Ambulances have become an integral part of our daily lives as they play an essential role in conjoining the patient with a medical care centre. The ambulance services aim to either transport patients who need urgent medical care, ensure a satisfactory treatment of the affliction, or arrange for a timely patient evacuation to the next point of final care. It is needless to say that a person is more relaxed when fighting a long ailment with a good ambulance service. While visiting the doctor regularly, having a trustworthy ambulance service gives a sigh of relief to the patient. During the prevention and containment of the COVID-19 pandemic, ambulances played an essential role in transporting infectious patients.
It took years to reach the current standards of ambulances and it's been a long, exciting journey. They have walked step-by-step along with the technology to achieve this progress. Although there is a lack of detailed documentation when exactly ambulance services started in India, they gradually stabilised in the country.
History Of Ambulances In India
The history of the ambulance began in ancient times, with the use of carts to transport patients. Ambulances were first used for emergency transport in 1487 by the Spanish forces during the siege of Malaga by the Catholic monarchs against the Emirate of Granada, and civilian variants were put into operation in the 1830s. Advances in technology throughout the 19th and 20th centuries led to modern self-powered ambulances.
In India, earlier ambulance services were dependent on hospitals, charities or municipalities. No separate departments or companies were dealing in ambulance services. Over the years, several government and private organisations have come forward to fulfil the need. Several NGOs also provide ambulances as a service to humanity, and some are solely dedicated to availing the ambulance services in the country.
Although detailed history of the Indian Ambulances is not well documented, the National Health Mission (NHM) set up by the government in 2005 introduced significant developments in the emergency health care scenario in the country. Not only there is Basic Life Support (BLS) and Advanced Life Support (ALS) equipment available, but through the 108 ambulances, the government has striven to also modernise emergency services in terms of communication and speed with which they can be accessed. The 108 ambulance services use GPS technology to identify the nearest hospital to which the patient can be transported. The ambulances also have paramedics on board who are trained to administer emergency medicines in the patient's body while being transferred to the hospital. The police and the doctor can be connected via the teleoperator in case of any complications in the patient's medical condition.
Emergency Medical Services
Thus, India has come a long way from hammocks, bullock carts, horses to GPS locating telephonic ambulance services. Emergency medical services are crucial and need to be extended to the urban and the rural population. In partnership with various organisations, the government has taken multiple steps and focused its efforts on rural locations to bridge the widening gap in emergency medical services in the country.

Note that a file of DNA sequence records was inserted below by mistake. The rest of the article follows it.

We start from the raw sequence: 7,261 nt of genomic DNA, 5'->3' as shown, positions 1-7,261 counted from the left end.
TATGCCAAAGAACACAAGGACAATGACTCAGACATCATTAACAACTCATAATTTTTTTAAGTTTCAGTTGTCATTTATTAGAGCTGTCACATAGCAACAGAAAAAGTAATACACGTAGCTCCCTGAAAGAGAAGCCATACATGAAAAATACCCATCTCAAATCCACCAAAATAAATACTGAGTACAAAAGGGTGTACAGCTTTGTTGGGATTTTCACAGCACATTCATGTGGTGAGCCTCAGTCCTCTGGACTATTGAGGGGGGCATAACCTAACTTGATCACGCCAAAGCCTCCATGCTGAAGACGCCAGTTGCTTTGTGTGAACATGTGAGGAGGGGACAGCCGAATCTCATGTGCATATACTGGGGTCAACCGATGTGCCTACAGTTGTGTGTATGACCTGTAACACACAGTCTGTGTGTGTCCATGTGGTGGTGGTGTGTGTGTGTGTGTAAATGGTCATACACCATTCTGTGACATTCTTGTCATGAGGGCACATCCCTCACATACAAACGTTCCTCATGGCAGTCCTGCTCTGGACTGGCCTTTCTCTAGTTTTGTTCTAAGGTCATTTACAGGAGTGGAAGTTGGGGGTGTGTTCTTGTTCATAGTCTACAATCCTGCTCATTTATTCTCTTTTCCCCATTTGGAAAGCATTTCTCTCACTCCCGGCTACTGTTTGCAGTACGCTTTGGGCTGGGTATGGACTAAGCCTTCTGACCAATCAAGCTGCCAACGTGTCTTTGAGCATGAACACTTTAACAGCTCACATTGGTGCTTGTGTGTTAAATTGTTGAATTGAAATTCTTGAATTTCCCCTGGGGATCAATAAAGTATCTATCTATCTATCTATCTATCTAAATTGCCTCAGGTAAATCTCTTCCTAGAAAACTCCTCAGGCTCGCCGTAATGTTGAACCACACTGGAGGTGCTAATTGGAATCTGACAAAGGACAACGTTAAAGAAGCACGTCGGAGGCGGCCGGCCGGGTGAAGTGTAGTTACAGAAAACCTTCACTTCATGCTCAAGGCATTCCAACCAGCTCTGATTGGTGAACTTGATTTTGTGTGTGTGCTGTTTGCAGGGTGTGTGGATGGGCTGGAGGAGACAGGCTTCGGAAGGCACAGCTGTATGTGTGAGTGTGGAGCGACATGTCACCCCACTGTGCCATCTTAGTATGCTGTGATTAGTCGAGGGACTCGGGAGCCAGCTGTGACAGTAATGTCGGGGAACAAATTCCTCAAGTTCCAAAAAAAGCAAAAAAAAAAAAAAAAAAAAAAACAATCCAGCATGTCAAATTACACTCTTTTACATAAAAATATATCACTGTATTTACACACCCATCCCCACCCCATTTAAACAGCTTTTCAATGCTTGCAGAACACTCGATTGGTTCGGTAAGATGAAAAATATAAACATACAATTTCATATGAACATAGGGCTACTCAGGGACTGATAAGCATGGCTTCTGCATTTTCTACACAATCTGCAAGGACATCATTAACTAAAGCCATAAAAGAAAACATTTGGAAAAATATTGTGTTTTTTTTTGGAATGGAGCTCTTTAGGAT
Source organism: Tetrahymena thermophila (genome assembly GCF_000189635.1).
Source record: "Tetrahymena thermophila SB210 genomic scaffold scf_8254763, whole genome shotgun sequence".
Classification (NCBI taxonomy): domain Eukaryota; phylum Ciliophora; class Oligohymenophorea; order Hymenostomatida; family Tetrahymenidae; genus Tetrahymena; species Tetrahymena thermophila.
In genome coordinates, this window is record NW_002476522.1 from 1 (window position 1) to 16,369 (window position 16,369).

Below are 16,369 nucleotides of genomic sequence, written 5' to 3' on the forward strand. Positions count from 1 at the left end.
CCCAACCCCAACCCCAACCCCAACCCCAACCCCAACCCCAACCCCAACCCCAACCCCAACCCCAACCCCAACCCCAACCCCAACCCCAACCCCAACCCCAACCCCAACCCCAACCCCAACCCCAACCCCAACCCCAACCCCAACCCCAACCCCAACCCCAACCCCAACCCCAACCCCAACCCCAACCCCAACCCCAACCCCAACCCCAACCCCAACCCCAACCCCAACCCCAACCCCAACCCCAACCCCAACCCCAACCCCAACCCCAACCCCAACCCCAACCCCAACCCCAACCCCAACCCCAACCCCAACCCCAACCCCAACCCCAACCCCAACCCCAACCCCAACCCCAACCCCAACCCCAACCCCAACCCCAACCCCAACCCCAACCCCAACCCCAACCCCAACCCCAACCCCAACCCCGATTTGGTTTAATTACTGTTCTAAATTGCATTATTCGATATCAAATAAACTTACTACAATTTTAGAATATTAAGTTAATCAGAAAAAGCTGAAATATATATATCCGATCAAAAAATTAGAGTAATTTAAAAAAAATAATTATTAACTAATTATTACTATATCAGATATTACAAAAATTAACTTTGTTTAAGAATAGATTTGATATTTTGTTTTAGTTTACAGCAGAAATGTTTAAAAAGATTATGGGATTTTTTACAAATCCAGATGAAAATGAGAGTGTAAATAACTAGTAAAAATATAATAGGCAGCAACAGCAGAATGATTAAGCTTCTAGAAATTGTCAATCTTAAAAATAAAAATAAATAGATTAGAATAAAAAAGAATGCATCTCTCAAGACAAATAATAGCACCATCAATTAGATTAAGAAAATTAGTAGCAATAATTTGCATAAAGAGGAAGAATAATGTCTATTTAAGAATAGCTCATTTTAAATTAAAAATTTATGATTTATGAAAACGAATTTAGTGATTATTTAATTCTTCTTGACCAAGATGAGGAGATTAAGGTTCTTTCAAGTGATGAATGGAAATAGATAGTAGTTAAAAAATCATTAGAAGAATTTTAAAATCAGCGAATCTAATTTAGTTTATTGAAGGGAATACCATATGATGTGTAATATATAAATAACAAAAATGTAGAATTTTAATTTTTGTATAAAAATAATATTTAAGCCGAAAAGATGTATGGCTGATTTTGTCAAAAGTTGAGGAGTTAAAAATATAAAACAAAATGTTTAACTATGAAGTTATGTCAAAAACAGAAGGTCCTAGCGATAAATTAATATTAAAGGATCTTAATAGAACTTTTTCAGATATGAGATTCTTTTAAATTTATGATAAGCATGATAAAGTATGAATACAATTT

According to ambulance service AmbiPalm, the first notable change took place in Mumbai, around the mid-80s. Later, it was spread through other significant parts of the country. An allegedly unprecedented step happened in 1991 when the services started focusing on a systematic run and got named Centralised Accident & Trauma Services (CATS). CATS continued to be the most crucial aspect of India's Emergency Medical Services (EMS) and complemented it in dealing with emergency medical situations across the country.
Dial-108 Ambulance Services
In August 2005, it took an extreme change when a corporate leader Ramalinga Raju brought dial-108 ambulance services. It introduced sustainability to the services and changed how ambulance services worked in India. The idea behind dial-108 was to get all the three major emergency services connectivity through one number. There are separate numbers for police, fire, and ambulance services 100, 101 and 102, respectively, but that could confuse people during an emergency which number they should dial. After the initiation of 108, it is now more accessible for people to remember only one number that integrates all the emergency services. It is a collaboration between the government and the private organisations actively working in 18 states and two union territories.
After collecting the needed information, it works as a mediator and connects the caller with the concerned department. With the assistance of the government hospitals and private ambulance aggregators, the patient is transported to the nearest hospital. The dial-108 service has subsided the issues while calling for emergency service.
The history of ambulances lies in Europe around the 10th or 11th century, which emerged as a prominent part during World War when it was used to carry injured soldiers. Later, it was shifted to bullock carts and then wheels. In India, the emergence of a proper ambulance service was initially an inheritance of other developed nations, however, it has now propelled a trustworthy system. With National Ambulance Service 102, Emergency Medical Service 108 and other organisations, the ambulance services in India are improving with time.